Women’s and Gender Studies students will discuss the challenges they face, such as cultural differences, support to international students, daycare and more.
College of Social and Behavioral Sciences
Brief Description: Connecting Through Improv will highlight how you can use improv techniques to connect with people in a variety of settings, including counseling and caregiving. Improv’s fundamental techniques emphasize focusing on the present, accepting another’s point of view, and developing a meaningful dialogue together. Tap into improv to advance your interpersonal communication skills — and maybe even have some laughs along the way. This presentation is appropriate for EVERYONE!
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Kyle Endres, assistant professor of political science and associate director of the Center for Social and Behavioral Research will present his research on the politicization of consumer behavior. To what extent do consumers’ preferences change when they learn about firms’ partisan allegiances? Using both experiments and observational data, he evaluates how the purchasing behaviors of Democrats and Republicans diverge when they are exposed to information signaling the partisan leanings of major US companies. Thursday, October 28, 5:00 p.m. In person in SAB 134 or by Zoom (registration required: https://bit.ly/UNInotbuying). Sponsored by the Department of Political Science and the UNI American Democracy Project.
The Department of History is pleased to announce the 48th Carl L. Becker Memorial Lecture in History: on February 23, 2022, Professor Colin Gordon (University of Iowa) is scheduled to present “Dividing the City: Private Racial Restrictions and the Architecture of Segregation in the Midwest.” The lecture will take place at 7:00 pm in Seerley 115 and by Zoom.
To participate via Zoom:
The SAC Diversity Colloquium will welcome Gary Nachman to give a talk entitled, "The Rise in Hate Crimes in the American Midwest." Gary Nachman has been associated with the Anti-Defamation League (ADL) for over 25 years. Formerly board president, as well as longtime member, Gary is currently the Regional Director for the Plains States Region (ADL-CRC). Having served on other non-profit boards, Gary brings his passion for ADL’s mission: “...to secure justice and fair treatment to all...,” as he builds allies, partnerships, and endeavors to provide everyone a clear voice, dignity and respect. Working to keep the Jewish community safe in an era of heightened security aware-ness, Gary has formed the Nebraska Jewish Security Task Force and, building on this format, is actively working to create a similar alliance model with other faith-based institutions in the Omaha community. Members of the community are welcome to participate in a virtual discussion. Zoom registration link: bit.ly/DiversityColloquiumOct21.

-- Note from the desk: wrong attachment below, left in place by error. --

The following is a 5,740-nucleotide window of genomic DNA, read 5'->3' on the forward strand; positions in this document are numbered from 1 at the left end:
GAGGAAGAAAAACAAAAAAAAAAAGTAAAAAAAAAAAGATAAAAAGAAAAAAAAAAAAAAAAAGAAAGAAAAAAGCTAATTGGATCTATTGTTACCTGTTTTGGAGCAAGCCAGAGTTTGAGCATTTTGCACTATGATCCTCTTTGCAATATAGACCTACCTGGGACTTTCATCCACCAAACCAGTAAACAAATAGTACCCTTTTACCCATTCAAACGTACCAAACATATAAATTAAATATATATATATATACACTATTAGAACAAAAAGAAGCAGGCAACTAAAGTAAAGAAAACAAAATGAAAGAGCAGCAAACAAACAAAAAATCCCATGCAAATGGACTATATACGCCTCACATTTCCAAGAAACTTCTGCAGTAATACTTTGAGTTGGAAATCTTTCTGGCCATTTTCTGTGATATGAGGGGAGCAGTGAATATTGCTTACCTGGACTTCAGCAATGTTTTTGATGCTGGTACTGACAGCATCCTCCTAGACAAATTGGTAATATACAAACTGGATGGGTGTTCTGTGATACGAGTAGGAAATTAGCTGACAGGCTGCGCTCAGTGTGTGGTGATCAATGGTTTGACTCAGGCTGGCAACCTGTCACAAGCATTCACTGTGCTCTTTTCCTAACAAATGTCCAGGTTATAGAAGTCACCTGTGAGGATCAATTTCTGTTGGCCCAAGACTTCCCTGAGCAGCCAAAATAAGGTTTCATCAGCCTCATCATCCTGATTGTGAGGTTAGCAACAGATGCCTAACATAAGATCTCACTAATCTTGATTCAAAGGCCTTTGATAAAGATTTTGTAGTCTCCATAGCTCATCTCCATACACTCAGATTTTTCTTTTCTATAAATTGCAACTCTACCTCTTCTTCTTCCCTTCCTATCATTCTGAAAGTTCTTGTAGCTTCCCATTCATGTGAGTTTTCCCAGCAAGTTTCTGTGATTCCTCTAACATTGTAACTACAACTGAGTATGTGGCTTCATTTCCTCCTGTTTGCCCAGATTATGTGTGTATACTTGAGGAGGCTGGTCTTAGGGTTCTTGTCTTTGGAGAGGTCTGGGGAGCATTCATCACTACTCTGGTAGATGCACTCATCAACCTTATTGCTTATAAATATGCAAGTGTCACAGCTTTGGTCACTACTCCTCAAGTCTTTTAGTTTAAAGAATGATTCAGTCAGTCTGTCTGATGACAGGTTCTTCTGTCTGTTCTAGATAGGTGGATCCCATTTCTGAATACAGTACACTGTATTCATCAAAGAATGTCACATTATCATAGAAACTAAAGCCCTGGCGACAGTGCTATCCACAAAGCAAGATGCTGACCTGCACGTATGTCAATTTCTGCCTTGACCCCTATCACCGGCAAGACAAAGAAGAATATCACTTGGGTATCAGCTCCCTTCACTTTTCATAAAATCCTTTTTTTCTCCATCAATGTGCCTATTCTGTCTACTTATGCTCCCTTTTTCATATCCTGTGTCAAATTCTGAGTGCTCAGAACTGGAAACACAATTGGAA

Recommended Grade Levels: 2-5 | Runtime: 60min
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Charlotte's Web is based on E.B. White's loving story of the friendship between a pig named Wilbur and a little gray spider named Charlotte. Wilbur has a problem: how to avoid winding up as pork chops! Charlotte, a fine writer and true friend, hits on a plan to fool Farmer Zuckerman. She will create a "miracle." Spinning the words "Some Pig" in her web, Charlotte weaves a solution which not only makes Wilbur a prize pig but also ensures his place on the farm forever. This treasured tale, featuring madcap and endearing farm animals, explores bravery, selfless love and the true meaning of friendship.
The Clothesline Project is organized by the Women’s and Gender Studies Department at UNI in conjunction with Relationship Violence Awareness month in October to create awareness about the continual violence against women, children, men, the LGBTQ+ community, and other marginalized communities through the decoration (arts & writing positive words) of t-shirts.
A Zoom panel discussion featuring UNI alum Greg Greubel (Litigation Attorney, Foundation for Individual Rights in Education), Becky Hawbaker (Assistant Professor, Dept. of Teaching; President, United Faculty), and Ana Kogl (Associate Professor, Dept. of Political Science). Registration required. https://uni.zoom.us/meeting/register/tJUkd-CqrD4pGtckrcUqmyFQrzh1eRcdu0bt
The Mentors in Violence Prevention (MVP) Strategies model was developed in the early 1990s by Jackson Katz and colleagues at Northeastern University in Boston Massachusetts. MVP is based on a peer leadership model that focuses on the role of the “bystander” when harmful or abusive language and behaviors are present. The model seeks to empower those who might otherwise be silent observers to situations where bullying and gender violence is unfolding. MVP has been implemented in high school settings, college settings, the U.S. military and within professional sports.
This 2-day workshop will meet: Friday, September 10, 2021, 3:00 - 9:00 p.m. and Saturday, September 11, 8:00 a.m. - 4:00 p.m.
This workshop is FREE to all UNI students, faculty and staff.